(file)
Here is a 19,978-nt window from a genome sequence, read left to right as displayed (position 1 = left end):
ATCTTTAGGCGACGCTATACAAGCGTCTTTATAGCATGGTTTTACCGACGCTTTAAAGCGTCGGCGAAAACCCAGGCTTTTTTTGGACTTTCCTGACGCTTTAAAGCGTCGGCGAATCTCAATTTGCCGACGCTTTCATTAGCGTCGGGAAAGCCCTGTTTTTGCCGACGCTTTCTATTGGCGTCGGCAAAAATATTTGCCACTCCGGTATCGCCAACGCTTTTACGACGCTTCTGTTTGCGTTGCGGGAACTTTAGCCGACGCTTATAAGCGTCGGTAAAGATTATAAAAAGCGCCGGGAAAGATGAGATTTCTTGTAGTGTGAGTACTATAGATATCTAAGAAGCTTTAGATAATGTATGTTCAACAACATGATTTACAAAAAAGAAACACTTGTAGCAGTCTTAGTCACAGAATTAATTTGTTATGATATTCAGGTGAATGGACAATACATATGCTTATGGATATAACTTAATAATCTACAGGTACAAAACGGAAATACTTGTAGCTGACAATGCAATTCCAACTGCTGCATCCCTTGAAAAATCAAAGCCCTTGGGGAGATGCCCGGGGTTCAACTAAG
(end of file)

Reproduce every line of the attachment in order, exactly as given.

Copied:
Here is a 19,978-nt window from a genome sequence, read left to right as displayed (position 1 = left end):
ATCTTTAGGCGACGCTATACAAGCGTCTTTATAGCATGGTTTTACCGACGCTTTAAAGCGTCGGCGAAAACCCAGGCTTTTTTTGGACTTTCCTGACGCTTTAAAGCGTCGGCGAATCTCAATTTGCCGACGCTTTCATTAGCGTCGGGAAAGCCCTGTTTTTGCCGACGCTTTCTATTGGCGTCGGCAAAAATATTTGCCACTCCGGTATCGCCAACGCTTTTACGACGCTTCTGTTTGCGTTGCGGGAACTTTAGCCGACGCTTATAAGCGTCGGTAAAGATTATAAAAAGCGCCGGGAAAGATGAGATTTCTTGTAGTGTGAGTACTATAGATATCTAAGAAGCTTTAGATAATGTATGTTCAACAACATGATTTACAAAAAAGAAACACTTGTAGCAGTCTTAGTCACAGAATTAATTTGTTATGATATTCAGGTGAATGGACAATACATATGCTTATGGATATAACTTAATAATCTACAGGTACAAAACGGAAATACTTGTAGCTGACAATGCAATTCCAACTGCTGCATCCCTTGAAAAATCAAAGCCCTTGGGGAGATGCCCGGGGTTCAACTAAG